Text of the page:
Decisions All Growing Recruitment Agencies Need to Make

The recruitment industry is experiencing a lot of change. New economic, technological and societal trends are forcing agencies to make more – and better – decisions: decisions that can affect their immediate revenues and their long-term futures.

The challenges that the industry faces are varied, and all of them require an appropriate response. At Bullhorn Live – a recruitment conference in Europe – we put a few of these questions to an audience of 1,000 recruiters.

Will you treat the gig economy as a ‘friend’ or a ‘foe’? Contract workers and contract work are both in high demand. On one hand, the flexibility appeals to young, high-earning professionals in industries such as IT, cybersecurity, and graphic design, and the prospects for employability appeal to part-time workers or those looking to supplement their main income. On the other hand, the lack of commitment appeals to employers who don’t want – or have the available resources – to hire full-time employees for short-term work.

Accordingly, it’s unsurprising that 78% of recruiters surveyed consider the gig economy a friend to recruitment. Those who regard it as a foe do not do so baselessly: the suspicion in some quarters is that platforms such as Upwork might take over easier-to-fill contract roles and, in the process, make recruiters redundant.

There are also concerns that the gig economy has added unnecessary complexity and administration to recruitment – which is already contending with an environment where employment laws are changing, the traditional culture of work is being upended, and skills shortages remain as persistent as ever.

Key to overcoming these challenges is the ability to automate the recruitment process as best possible. This includes everything from basic employment paperwork (filling out the same forms for multiple roles is not what a recruiter should be doing), to a holistic overview of contingent candidates, so recruiters know exactly who is available and when, enabling them to better resource ongoing vacancies.

But the gig economy also provides clear opportunities. IKEA’s recent purchase of TaskRabbit exemplifies this: If retail giants are willing to purchase these gig economy platforms, it suggests a degree of viability and potential. Recruitment companies should look to do similar – not by buying platforms, necessarily, but treating them as strategic partners that can fill gaps in their talent strategy and help address their skills shortages.

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Will you promote staff or replace them with technology? Recruiters are pretty tech savvy. They already use it every day to enhance almost all of their main activities, so those who consider it a real threat are a minority – albeit, a vocal one. Seventy-six percent of recruiters believe that staff will be promoted even as various forms of software, automation, and artificial intelligence all take deeper root within their profession.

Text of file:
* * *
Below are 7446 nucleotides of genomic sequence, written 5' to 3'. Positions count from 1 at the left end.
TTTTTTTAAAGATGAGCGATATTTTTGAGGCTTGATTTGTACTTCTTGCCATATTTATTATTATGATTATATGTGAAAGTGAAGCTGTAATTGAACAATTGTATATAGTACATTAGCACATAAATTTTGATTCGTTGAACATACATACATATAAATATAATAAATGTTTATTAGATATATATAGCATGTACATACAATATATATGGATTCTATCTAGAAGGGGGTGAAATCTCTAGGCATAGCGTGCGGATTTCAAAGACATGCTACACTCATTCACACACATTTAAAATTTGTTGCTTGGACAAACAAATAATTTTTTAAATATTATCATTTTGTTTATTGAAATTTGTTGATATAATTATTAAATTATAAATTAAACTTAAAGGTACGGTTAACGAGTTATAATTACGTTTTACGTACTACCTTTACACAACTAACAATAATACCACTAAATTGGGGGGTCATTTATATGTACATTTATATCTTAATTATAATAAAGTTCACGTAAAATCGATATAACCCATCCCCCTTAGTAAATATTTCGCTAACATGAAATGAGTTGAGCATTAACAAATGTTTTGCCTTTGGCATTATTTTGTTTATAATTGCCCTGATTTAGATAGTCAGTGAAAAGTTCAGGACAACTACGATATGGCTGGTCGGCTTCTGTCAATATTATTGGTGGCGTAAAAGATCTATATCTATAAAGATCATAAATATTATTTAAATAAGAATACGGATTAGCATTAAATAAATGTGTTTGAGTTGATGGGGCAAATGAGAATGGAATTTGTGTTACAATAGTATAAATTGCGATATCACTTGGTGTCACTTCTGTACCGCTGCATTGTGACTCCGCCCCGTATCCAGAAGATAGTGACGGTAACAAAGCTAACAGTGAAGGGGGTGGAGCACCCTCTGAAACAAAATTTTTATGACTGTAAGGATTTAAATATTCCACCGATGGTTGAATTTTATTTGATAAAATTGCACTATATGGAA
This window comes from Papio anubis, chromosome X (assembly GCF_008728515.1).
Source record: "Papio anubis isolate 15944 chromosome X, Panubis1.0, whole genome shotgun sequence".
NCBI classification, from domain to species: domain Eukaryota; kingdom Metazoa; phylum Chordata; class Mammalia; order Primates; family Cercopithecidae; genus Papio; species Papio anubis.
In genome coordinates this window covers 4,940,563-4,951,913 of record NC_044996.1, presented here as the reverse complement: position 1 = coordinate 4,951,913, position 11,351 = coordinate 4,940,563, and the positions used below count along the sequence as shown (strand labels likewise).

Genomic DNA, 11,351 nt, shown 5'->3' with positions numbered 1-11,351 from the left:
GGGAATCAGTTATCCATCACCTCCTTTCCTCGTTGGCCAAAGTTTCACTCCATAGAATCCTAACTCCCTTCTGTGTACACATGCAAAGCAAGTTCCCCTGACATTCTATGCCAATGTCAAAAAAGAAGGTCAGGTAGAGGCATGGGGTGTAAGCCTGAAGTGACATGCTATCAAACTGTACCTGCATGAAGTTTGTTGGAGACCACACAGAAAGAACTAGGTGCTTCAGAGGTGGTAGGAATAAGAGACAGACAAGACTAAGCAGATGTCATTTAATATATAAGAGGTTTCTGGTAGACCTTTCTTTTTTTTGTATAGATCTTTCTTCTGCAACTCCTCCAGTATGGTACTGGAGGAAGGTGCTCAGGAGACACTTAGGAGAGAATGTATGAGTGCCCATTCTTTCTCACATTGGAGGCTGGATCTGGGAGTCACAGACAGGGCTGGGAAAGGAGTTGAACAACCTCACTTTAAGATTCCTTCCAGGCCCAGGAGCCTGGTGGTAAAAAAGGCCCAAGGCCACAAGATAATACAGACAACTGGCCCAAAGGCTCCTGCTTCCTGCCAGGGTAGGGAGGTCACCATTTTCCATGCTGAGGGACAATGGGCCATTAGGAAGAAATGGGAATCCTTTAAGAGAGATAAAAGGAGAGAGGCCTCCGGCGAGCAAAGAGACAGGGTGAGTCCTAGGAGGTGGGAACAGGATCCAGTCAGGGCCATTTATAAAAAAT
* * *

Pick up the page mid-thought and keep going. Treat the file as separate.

Technology is at its best when it augments the professional, and thankfully much recruitment technology is focused on exactly this. Chatbots, for example, have the potential to respond to candidates’ questions without any particular need for the recruiter to intervene at all. Routine, time-consuming tasks which are all too familiar to the recruiter, such as calendar planning, meeting arrangements, and data entry, can now be easily automated.

It’s understandable that the other 24% of recruiters are worried about technology, but they shouldn’t be. A people-driven profession can be bolstered by technology – but technology can’t replace the human touch. Empathy, authenticity, and trust remain paramount, and machines can’t provide them.Instead, the recruiter of the future will spend more time connecting with candidates and clients, and less time on administrative tasks. And the industry will be better off for it.

Will you build growth through M&A or grow organically? This is a particularly tough decision for recruitment leaders. Both paths have obvious benefits and pitfalls. While 59% are actively contemplating mergers and acquisitions, 41% are preferring to pursue organic growth.

Private equity is taking the recruitment industry by storm: the number of mergers or acquisitions completed in 2017 is roughly double that of the previous year. By acquiring or merging with another company, the future of a recruitment firm can change in an instant – and most likely for the better. It’s an important way of realizing long-term growth plans in a shorter space of time. It may force compromises with vision and rifts with the consumer base, but it can be done very successfully, and when it is, the results can be highly profitable.

If companies can ensure the customer is put first, that organizational cultures are aligned, and that time and consideration are put into ensuring a smooth transition, there’s no reason that a merger or acquisition can’t be beneficial.

Regardless of how recruiters choose to tackle the challenges ahead, they must be sure to tackle them.

MORE: How I learned to love automation

Peter Linas

Peter Linas
Peter Linas is international managing director at Bullhorn.

Peter Linas

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